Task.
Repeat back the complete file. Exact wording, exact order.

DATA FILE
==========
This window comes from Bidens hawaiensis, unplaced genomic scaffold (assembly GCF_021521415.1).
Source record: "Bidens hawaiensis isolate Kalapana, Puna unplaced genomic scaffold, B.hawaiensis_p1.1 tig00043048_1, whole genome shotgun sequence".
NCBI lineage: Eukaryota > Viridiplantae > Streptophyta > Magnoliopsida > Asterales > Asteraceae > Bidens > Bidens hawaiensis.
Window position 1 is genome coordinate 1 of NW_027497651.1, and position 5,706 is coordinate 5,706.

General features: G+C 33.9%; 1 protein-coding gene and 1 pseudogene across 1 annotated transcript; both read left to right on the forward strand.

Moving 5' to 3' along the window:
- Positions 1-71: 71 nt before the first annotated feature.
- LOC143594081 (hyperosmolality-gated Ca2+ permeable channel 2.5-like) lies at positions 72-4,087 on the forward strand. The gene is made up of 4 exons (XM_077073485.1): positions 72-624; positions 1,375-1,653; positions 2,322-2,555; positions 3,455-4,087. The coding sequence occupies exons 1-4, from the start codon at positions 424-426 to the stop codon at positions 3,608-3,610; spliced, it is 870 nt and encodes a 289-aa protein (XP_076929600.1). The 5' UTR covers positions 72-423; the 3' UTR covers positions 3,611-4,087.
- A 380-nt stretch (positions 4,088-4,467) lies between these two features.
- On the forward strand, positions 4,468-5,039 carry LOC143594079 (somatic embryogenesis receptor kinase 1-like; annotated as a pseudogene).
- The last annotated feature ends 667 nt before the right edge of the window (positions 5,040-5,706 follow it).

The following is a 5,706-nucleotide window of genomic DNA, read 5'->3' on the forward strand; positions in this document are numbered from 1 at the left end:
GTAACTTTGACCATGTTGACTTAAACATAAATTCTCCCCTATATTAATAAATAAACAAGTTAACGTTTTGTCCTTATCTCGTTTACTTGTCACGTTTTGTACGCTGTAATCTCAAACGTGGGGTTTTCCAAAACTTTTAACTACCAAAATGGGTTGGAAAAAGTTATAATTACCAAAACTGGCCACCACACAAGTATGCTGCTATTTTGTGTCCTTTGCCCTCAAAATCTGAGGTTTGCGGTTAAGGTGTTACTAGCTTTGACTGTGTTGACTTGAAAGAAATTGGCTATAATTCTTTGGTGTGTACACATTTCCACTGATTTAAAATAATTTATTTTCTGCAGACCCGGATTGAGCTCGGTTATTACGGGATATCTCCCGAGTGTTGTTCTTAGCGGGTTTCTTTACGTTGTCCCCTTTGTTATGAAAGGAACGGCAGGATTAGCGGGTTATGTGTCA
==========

This window comes from Bidens hawaiensis, unplaced genomic scaffold (assembly GCF_021521415.1).
Source record: "Bidens hawaiensis isolate Kalapana, Puna unplaced genomic scaffold, B.hawaiensis_p1.1 tig00043048_1, whole genome shotgun sequence".
NCBI lineage: Eukaryota > Viridiplantae > Streptophyta > Magnoliopsida > Asterales > Asteraceae > Bidens > Bidens hawaiensis.
Window position 1 is genome coordinate 1 of NW_027497651.1, and position 5,706 is coordinate 5,706.

General features: G+C 33.9%; 1 protein-coding gene and 1 pseudogene across 1 annotated transcript; both read left to right on the forward strand.

Moving 5' to 3' along the window:
- Positions 1-71: 71 nt before the first annotated feature.
- LOC143594081 (hyperosmolality-gated Ca2+ permeable channel 2.5-like) lies at positions 72-4,087 on the forward strand. The gene is made up of 4 exons (XM_077073485.1): positions 72-624; positions 1,375-1,653; positions 2,322-2,555; positions 3,455-4,087. The coding sequence occupies exons 1-4, from the start codon at positions 424-426 to the stop codon at positions 3,608-3,610; spliced, it is 870 nt and encodes a 289-aa protein (XP_076929600.1). The 5' UTR covers positions 72-423; the 3' UTR covers positions 3,611-4,087.
- A 380-nt stretch (positions 4,088-4,467) lies between these two features.
- On the forward strand, positions 4,468-5,039 carry LOC143594079 (somatic embryogenesis receptor kinase 1-like; annotated as a pseudogene).
- The last annotated feature ends 667 nt before the right edge of the window (positions 5,040-5,706 follow it).

The following is a 5,706-nucleotide window of genomic DNA, read 5'->3' on the forward strand; positions in this document are numbered from 1 at the left end:
GTAACTTTGACCATGTTGACTTAAACATAAATTCTCCCCTATATTAATAAATAAACAAGTTAACGTTTTGTCCTTATCTCGTTTACTTGTCACGTTTTGTACGCTGTAATCTCAAACGTGGGGTTTTCCAAAACTTTTAACTACCAAAATGGGTTGGAAAAAGTTATAATTACCAAAACTGGCCACCACACAAGTATGCTGCTATTTTGTGTCCTTTGCCCTCAAAATCTGAGGTTTGCGGTTAAGGTGTTACTAGCTTTGACTGTGTTGACTTGAAAGAAATTGGCTATAATTCTTTGGTGTGTACACATTTCCACTGATTTAAAATAATTTATTTTCTGCAGACCCGGATTGAGCTCGGTTATTACGGGATATCTCCCGAGTGTTGTTCTTAGCGGGTTTCTTTACGTTGTCCCCTTTGTTATGAAAGGAACGGCAGGATTAGCGGGTTATGTGTCA